Language-Style Similarity and Social Networks
Balazs Kovacs and Adam M. Kleinbaum
Friends seem to exhibit similar language styles, with language similarity predicting friendship formation and friendship increasing language similarity, this research suggests. Kovacs and Kleinbaum collected two writing samples from first-year university students: an application essay written before school started and an essay written for an exam 2 months after school started. They analyzed the linguistic style of the essays, namely pronoun usage. Kovacs and Kleinbaum also collected personality measures, demographic data, and two waves of social networking data (showing who was friends with whom). They found that students with similar linguistic styles in their application essays were more likely to become and stay friends. Moreover, students who became friends early in the school year converged toward similar linguistic styles by the time of the exam essay. These effects occurred even when controlling for gender, nationality, race, and personality. Kovacs and Kleinbaum also investigated whether linguistic similarity in Yelp reviews (online reviews about restaurants and other businesses) predicted users’ social networks (i.e., whom they followed/were followed by) and found similar results as with the students. These findings can be especially relevant for the digital age we live in, the authors say. They conjecture that in platforms dominated by textual communication, people will tend to connect with increasingly similar others and become increasingly similar to their contacts, paying attention to messages that reaffirm their preexisting beliefs, which may increase polarization as users talk primarily to others who share their views and fail to comprehend those who do not.
Cultural Variability in the Association Between Age and Well-Being: The Role of Uncertainty Avoidance
Smaranda Ioana Lawrie, Kimin Eom, Daniela Moza, Alin Gavreliuc, and Heejung S. Kim
The relationship between aging and well-being seems to depend on how one’s culture views uncertainty. Lawrie and colleagues retrieved World Values Survey self-ratings from several countries regarding individuals’ age, happiness, life satisfaction, and feelings of control over their lives. Each country’s uncertainty avoidance (i.e., the extent to which members of society feel uncomfortable with uncertainty, change, and ambiguity) was based on participants’ answers about work-related stress, inflexibility of rules, and intention to stay at one job or company for the long term. Results indicated that in countries with higher uncertainty avoidance, which tended to also be less economically developed, aging was more associated with negative well-being than in countries with lower uncertainty avoidance. In countries with lower uncertainty avoidance, older individuals reported higher control over their lives than younger individuals, which can be related to their improved well-being. Lawrie and colleagues also compared how participants from two countries with low and high uncertainty avoidance (United States and Romania, respectively) rated their well-being and which strategies they used for coping with stress. Older participants reported poorer well-being than younger participants in Romania but not in the United States. The authors explain that this might be because Romanians’ coping strategies tended not to change with age, whereas Americans used more high-control strategies (e.g., actively looking for solutions) than low-control strategies (e.g., avoiding the problems) as they got older. Lawrie and colleagues suggest that efforts to help people in cultures with high uncertainty avoidance cope with uncertainties associated with aging (e.g., by creating defined roles, such as volunteering and advising) may help to reduce age-related stress and promote well-being.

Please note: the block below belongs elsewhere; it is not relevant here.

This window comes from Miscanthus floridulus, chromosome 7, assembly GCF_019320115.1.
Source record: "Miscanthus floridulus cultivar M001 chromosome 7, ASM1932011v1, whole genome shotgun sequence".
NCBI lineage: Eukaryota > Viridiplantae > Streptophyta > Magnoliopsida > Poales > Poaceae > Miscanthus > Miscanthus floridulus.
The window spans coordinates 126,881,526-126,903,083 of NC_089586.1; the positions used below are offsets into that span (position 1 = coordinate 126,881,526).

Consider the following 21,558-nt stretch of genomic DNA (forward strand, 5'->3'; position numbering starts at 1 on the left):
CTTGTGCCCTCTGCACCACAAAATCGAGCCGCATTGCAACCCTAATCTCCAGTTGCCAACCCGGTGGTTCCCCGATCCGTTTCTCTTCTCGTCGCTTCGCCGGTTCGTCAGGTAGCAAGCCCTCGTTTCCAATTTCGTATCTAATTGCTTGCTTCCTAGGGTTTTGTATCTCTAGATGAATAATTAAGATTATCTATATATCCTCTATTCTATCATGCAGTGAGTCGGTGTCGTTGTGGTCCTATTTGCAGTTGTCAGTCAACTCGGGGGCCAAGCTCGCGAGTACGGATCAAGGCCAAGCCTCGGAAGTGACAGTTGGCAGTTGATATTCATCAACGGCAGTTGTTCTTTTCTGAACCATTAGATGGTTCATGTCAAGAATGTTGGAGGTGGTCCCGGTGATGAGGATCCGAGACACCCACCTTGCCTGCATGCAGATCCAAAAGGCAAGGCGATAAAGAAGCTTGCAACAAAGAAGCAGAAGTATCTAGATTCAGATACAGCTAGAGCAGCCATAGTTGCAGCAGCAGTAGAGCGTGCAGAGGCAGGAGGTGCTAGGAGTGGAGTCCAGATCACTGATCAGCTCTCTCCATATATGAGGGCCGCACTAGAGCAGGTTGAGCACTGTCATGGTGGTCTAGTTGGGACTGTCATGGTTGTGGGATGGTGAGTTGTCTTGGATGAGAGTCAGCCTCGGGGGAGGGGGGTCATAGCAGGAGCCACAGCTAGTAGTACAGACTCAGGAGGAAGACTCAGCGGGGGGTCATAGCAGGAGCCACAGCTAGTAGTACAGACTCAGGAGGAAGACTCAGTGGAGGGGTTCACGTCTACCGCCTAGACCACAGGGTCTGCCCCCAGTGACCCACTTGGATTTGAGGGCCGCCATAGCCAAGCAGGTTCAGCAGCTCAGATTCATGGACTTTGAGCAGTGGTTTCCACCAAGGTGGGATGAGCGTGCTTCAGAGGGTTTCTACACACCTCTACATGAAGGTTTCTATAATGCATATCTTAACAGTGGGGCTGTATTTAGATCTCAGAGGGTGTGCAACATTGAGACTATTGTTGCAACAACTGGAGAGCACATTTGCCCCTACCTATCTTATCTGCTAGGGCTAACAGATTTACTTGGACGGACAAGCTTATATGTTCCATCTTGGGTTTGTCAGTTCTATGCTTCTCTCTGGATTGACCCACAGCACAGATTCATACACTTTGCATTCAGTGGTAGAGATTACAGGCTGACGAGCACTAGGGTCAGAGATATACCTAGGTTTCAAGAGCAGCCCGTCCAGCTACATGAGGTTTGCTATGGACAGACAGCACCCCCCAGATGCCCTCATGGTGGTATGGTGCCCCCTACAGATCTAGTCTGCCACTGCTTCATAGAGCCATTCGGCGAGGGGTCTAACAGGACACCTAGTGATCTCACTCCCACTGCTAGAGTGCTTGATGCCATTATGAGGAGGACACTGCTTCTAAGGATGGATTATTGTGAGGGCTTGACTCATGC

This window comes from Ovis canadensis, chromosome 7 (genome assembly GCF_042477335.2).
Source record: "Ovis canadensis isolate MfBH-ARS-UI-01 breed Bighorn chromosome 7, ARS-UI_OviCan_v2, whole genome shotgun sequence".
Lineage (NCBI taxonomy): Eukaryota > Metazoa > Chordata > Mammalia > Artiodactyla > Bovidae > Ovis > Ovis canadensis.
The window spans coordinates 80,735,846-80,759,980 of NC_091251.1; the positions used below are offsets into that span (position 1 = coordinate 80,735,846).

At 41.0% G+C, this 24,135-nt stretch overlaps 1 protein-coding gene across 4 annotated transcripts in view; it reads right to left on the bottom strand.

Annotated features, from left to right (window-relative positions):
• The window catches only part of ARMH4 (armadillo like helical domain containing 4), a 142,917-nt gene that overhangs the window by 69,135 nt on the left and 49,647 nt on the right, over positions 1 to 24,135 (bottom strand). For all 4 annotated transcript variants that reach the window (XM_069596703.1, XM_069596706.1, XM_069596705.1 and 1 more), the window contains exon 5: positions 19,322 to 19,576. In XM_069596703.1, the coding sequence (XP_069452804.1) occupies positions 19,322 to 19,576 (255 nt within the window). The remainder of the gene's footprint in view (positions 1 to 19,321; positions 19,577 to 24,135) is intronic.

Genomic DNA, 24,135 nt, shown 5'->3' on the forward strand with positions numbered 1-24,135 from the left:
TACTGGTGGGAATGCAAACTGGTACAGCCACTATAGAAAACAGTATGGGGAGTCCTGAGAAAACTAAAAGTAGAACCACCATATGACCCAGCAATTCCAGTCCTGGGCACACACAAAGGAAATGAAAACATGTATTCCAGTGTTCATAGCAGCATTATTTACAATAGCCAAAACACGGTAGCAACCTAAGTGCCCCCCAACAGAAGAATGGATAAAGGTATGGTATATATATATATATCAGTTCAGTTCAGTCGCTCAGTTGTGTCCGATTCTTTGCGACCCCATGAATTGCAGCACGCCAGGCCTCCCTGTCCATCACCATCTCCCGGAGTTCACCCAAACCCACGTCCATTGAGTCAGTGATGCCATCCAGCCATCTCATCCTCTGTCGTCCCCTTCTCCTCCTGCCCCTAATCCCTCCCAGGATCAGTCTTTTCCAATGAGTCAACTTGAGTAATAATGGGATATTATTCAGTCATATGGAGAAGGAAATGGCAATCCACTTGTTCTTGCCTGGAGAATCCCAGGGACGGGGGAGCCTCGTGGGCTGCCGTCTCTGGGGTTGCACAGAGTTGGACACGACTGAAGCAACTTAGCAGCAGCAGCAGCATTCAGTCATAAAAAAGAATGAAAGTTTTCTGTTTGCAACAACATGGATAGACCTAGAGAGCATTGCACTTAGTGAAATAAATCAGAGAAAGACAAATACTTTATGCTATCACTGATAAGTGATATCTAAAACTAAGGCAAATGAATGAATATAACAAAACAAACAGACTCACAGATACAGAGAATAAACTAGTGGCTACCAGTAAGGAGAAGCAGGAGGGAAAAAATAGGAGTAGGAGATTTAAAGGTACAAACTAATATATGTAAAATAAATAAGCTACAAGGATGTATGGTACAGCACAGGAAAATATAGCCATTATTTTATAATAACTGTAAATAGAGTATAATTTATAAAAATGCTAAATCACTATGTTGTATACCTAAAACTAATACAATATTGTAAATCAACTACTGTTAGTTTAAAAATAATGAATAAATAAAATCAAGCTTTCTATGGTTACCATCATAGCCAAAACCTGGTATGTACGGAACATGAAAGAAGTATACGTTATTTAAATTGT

Infant and Adult Brains Are Coupled to the Dynamics of Natural Communication
Elise A. Piazza, Liat Hasenfratz, Uri Hasson, and Casey Lew-Williams
Piazza and colleagues used functional near-infrared spectroscopy—a noninvasive measure of blood oxygenation resulting from neural activity that is minimally affected by movements and thus allows participants to freely interact and move—to measure brain activation of infants (9–15 months old) and an adult while they communicated and played with each other. An adult experimenter either (a) engaged directly with the infant by playing with some toys, singing nursery rhymes, and reading a story or (b) performed those same tasks while being turned away from the child and directed to another adult in the room. Results indicated that when the adult interacted with the child (but not with the other adult), the activations of many prefrontal cortex (PFC) channels and some parietal channels were intercorrelated, indicating neural coupling. Both infant and adult PFC activation preceded moments of mutual gaze and increased before the infant smiled, with the infant’s PFC response preceding the adult’s. Infant PFC activity was also followed by an increase in pitch variability of the adult’s speech, although no changes occurred in the adult’s PFC, indicating that the adult’s speech probably did not influence neural coupling between the child and the adult. These findings suggest that the adult was sensitive to subtle cues from the infants, which in turn modified the adult’s brain responses and behaviors to improve alignment with, and maximize information transfer to, the infant. This research may advance what is known about infant–adult interactions, and tracking real-time brain activation provides an innovative measure of social interaction.